A few weeks ago I got an email from a reader. She had a few thoughts about my article on Moxie, the worlds first mental health robot. She brought up some very interesting points that I'd been meaning to speak to, so I've decided to post our conversation here.
The big idea? When it comes to the future I'm generally optimistic, except when it comes to AI and human relationships.
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Q: Won't we turn away from A.I. and towards real relationships?
I really appreciate your articles - they are very thought provoking and interesting. One thing Harlow's study didn't compare was if the monkey has three options- a real similar being to cuddle/nourish, cuddle proxy or nourish proxy- which will the primate choose?
Likely the real being. I saw the advertising for Moxie awhile ago as my husband who is a techy showed this to me and it made me so mad. I was like parenting has been outsourced on so many levels in this country that the ONLY thing parents have left is being there for their children when they are upset- and they can't even do that- instead they put them in a room with a robot. JESUS. I am hoping we continue to turn towards humans first instead of a robot- which I think we will, but damn our culture is obsessed with stopping the human to human connection at every possible turn. Thanks for letting me vent :)
A: Why we won't turn towards relationships, but will prefer A.I.
Thanks for the email! Always a delight to hear from readers.
I have a few thoughts—actually, a lot of thoughts. But first, what do you mean by "a real similar being to cuddle/nourish," like an "adoptive" mother? Maybe another macaque monkey?
If this is what you mean, I think he did try this. I'd have to double-check, though. There's an excellent book on Harlow's research called Love at Goon Park. Part biography, part overview of the research, it reads like a novel. I really enjoyed it.
I wish I had your hope for us turning away from machines and more towards people.
I'm not so hopeful.
I think you're hitting on an overlooked aspect of Harlow's experiments. These monkeys weren't in a great environment. They were in environments of trauma and deprivation. Take monkeys, put them in a cage, scare them, and of course, they'll go to the most emotionally comforting figure, even if it's a cloth mother. But if another real being is available, they'd go to her over a cloth mother.
I think humans are less likely to take this route.
First, human relationships are tricky. Many of us have been hurt because of our relationships and by the people closest to us. I work with plenty of people, fairly high functioning, who don't want to rely on others. They don't want intimate relationships. It's risky and hard to tell your partner/family member/friend how you were hurt. This means some clients fight against what they need, like a kid refusing to eat their peas but gulping down a Hershey's bar.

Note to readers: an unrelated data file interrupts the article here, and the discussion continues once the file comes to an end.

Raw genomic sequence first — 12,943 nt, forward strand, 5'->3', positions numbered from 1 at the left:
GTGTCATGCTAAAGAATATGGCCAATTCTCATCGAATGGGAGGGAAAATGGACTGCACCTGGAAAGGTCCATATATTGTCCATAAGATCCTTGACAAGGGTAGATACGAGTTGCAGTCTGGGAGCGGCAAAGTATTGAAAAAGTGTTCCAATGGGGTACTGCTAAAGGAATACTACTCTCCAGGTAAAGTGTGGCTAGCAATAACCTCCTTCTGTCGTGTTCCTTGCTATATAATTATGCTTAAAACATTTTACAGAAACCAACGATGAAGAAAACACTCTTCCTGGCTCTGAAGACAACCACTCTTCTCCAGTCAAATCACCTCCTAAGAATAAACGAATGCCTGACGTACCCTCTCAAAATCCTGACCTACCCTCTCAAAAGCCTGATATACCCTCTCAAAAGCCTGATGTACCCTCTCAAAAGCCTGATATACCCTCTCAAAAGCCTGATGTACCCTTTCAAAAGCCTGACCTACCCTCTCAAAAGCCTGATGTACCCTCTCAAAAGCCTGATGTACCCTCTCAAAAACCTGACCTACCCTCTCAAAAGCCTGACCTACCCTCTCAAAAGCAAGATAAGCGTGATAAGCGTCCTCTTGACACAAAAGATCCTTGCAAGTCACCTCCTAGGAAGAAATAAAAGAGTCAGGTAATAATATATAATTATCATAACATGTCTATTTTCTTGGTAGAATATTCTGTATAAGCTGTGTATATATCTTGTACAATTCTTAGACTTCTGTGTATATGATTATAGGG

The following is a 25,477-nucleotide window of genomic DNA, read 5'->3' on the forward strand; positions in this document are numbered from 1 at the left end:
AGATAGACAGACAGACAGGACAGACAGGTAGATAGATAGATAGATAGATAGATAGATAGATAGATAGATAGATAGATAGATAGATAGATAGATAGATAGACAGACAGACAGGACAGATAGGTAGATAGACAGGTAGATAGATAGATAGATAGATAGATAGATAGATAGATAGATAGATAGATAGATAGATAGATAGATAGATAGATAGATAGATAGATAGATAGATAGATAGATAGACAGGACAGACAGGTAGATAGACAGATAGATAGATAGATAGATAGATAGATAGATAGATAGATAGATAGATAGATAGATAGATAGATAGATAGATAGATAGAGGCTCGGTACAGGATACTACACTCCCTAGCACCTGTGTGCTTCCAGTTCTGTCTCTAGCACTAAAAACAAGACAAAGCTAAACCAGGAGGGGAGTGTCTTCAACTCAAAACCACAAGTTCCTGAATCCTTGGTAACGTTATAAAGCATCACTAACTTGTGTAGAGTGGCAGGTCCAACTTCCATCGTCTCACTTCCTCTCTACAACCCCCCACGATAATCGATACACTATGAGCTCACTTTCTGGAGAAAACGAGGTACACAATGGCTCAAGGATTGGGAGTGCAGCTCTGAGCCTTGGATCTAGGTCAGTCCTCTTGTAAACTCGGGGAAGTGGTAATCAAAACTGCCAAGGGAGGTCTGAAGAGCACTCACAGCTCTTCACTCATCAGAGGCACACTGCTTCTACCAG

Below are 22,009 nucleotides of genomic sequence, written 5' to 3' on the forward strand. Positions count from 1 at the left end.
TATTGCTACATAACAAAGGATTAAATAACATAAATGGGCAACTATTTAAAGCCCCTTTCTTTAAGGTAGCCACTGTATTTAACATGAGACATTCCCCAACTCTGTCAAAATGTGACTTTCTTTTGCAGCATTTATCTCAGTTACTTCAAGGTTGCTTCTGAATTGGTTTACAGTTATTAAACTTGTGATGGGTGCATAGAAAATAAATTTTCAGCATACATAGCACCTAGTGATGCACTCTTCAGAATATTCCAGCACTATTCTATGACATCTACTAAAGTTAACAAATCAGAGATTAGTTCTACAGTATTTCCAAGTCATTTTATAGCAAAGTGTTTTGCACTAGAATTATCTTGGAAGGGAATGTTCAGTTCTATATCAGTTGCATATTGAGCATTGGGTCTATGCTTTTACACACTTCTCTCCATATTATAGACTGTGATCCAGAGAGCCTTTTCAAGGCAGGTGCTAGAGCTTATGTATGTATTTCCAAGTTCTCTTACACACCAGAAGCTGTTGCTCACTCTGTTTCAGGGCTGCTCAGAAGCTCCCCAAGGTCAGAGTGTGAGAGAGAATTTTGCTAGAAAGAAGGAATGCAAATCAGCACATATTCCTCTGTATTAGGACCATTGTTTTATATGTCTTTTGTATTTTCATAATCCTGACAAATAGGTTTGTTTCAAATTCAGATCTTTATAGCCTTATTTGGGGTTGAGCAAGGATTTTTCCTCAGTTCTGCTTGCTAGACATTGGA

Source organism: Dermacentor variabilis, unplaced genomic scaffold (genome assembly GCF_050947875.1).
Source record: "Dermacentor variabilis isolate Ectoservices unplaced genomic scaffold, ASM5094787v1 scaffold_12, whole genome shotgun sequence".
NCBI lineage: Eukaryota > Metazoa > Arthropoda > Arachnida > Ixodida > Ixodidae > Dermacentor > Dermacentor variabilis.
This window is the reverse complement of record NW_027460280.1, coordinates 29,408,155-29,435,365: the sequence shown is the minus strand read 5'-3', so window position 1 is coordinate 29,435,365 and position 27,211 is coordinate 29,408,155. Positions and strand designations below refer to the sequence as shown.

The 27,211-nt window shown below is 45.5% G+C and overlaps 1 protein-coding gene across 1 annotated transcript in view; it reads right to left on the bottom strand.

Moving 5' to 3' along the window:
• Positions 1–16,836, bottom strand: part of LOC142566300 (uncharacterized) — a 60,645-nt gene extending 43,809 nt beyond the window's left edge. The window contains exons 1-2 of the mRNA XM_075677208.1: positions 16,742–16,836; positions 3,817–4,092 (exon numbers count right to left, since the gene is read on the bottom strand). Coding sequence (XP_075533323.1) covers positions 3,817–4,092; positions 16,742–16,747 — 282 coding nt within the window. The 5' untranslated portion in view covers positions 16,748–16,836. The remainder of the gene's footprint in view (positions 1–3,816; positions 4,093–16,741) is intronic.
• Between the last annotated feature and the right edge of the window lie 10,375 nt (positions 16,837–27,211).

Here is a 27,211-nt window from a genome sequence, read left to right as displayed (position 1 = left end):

Worse, when I read history, it's obvious that a LOT of families were very messed up. I think a large part of why families were so "strong" in the past is simply because people couldn't survive without them. Family members supported each other not because they were healthy, but because everyone knew that at some point in the future they would need help from their family.
I think this means as humanity becomes more prosperous and doesn't require a family for survival, we have less incentive to invest in family.
Second, there's a concept called "supernormal stimuli" which I think is very important.
A supernormal stimuli is a stimuli human's can't resist because we never evolved a mechanism to say "no."
For instance, a normal sweet stimuli, like an orange, was scarce in nature, so we never evolved a mechanism to stop eating because there is a natural limit. You might eat four or five oranges, and then the oranges would be all gone until next season. However, a supernormal sweet, like a Hershey's bar, is a supernormal version of an orange. It's way sweeter than an orange would ever be in nature, and since our brains like sweet things, supernormal stimuli are hard to resist. Which is a big problem because they are in infinite supply.
There are tons of these sorts of stimuli. Worse, as we've advanced we've created more and more of these stimuli. For example, one of the cues which makes children cute are round faces and big eyes. Disney picked up on this, and that's why Disney princesses all have these super adorable huge eyes. It's an implicit cue to trick our brain into liking them more.
I think robots like Moxie will become a version of supernormal stimuli but for relationships. Moxie and the A.I. which come after it will have round faces and big eyes and be made of the softest, most cuddly fabric.
I think people will flock to these A.I. relationships because we don't always want relationships with other people, and because these A.I. will appear more warm, empathic, and real than real people.
Even those of us with normal/good enough parenting won't be able to resist.
Sorry to be a downer. This is one part of the future I'm not optimistic about.
Jordan (the Counselor)
Ps. If you want to learn more about supernormal stimuli check out this video. It's by the woman who literarily wrote the book on supernormal stimuli:
If you liked this post, consider reading this next. I think you'll like it ;) It's another Q&A from a reader.
Jordan Harris, Ph.D., LMFT-S, LPC-S is the lead author of the book Deliberate Practice in Multicultural Therapy. Dr. Harris is also co-developer of the Numerapy Model, a coaching program teaching therapists how to leave community based work and start their own solo counseling practices. Dr. Harris runs a solo counseling practice (Harris Couples Counseling, Marriage Therapy, & Private Practice Coaching) in Northwest Arkansas where he specializes in working with couples.